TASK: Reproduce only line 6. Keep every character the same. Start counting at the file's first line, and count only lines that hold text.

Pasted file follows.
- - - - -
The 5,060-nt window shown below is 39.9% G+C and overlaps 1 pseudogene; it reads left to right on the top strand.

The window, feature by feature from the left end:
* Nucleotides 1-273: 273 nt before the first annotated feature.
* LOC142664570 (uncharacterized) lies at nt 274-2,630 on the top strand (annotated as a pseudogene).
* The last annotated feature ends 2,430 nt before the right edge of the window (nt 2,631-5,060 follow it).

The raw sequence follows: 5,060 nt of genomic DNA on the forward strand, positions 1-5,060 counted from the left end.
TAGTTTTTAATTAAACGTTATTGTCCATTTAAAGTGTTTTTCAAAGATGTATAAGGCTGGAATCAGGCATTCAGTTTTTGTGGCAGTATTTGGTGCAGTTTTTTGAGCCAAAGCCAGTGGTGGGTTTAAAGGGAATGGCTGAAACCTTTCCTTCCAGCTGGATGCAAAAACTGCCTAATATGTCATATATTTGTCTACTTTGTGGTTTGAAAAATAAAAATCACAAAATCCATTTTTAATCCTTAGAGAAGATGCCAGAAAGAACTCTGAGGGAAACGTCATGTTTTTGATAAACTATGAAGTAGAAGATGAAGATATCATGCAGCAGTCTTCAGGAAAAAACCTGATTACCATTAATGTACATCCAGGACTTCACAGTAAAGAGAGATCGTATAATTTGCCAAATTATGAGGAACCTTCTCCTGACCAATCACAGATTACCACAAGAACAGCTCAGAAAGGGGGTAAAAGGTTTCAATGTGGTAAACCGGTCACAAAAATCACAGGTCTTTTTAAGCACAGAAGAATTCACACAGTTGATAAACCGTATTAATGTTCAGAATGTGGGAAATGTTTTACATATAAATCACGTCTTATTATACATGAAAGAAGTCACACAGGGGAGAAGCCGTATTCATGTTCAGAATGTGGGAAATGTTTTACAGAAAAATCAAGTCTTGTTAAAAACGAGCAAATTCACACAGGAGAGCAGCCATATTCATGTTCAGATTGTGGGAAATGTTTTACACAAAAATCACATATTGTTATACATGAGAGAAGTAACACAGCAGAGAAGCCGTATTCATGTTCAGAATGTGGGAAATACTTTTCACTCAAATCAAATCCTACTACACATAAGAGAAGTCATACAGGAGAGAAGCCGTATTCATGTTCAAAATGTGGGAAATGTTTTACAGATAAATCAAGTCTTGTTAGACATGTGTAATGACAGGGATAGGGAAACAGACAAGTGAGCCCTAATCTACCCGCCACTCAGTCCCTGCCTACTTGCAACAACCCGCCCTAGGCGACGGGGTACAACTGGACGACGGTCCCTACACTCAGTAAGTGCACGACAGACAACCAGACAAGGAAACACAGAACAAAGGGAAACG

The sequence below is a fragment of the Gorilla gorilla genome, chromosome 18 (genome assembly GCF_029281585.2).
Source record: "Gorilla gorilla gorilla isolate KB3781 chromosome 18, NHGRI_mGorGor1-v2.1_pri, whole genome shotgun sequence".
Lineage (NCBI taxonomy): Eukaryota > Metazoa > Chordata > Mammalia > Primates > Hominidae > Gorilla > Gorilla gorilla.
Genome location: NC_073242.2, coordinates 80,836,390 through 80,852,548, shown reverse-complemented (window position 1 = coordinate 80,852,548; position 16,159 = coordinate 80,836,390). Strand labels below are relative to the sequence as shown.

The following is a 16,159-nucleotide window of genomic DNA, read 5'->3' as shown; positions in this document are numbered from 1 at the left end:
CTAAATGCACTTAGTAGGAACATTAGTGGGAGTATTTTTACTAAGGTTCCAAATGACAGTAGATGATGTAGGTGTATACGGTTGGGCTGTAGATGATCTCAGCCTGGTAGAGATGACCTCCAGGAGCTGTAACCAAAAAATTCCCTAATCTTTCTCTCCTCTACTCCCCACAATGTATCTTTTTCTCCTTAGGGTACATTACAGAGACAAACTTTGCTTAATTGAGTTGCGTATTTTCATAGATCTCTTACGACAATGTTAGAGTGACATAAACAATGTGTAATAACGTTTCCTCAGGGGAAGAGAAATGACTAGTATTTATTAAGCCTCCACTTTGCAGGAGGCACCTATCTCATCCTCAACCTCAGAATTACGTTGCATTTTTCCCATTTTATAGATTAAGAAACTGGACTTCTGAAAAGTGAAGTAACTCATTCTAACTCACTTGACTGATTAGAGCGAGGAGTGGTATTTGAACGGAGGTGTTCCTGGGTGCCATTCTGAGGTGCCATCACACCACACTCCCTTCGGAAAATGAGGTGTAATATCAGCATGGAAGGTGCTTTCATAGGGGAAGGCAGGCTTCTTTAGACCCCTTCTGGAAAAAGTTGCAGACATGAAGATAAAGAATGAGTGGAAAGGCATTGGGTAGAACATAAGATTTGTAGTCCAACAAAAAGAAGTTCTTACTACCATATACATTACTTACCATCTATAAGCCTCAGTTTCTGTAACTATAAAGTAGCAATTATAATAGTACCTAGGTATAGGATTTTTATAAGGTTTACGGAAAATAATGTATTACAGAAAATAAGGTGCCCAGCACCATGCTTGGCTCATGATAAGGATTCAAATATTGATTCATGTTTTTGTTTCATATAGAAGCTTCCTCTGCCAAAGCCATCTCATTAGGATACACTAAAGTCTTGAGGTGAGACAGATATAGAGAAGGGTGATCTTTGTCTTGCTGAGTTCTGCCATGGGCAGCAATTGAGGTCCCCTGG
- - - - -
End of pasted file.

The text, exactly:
The raw sequence follows: 5,060 nt of genomic DNA on the forward strand, positions 1-5,060 counted from the left end.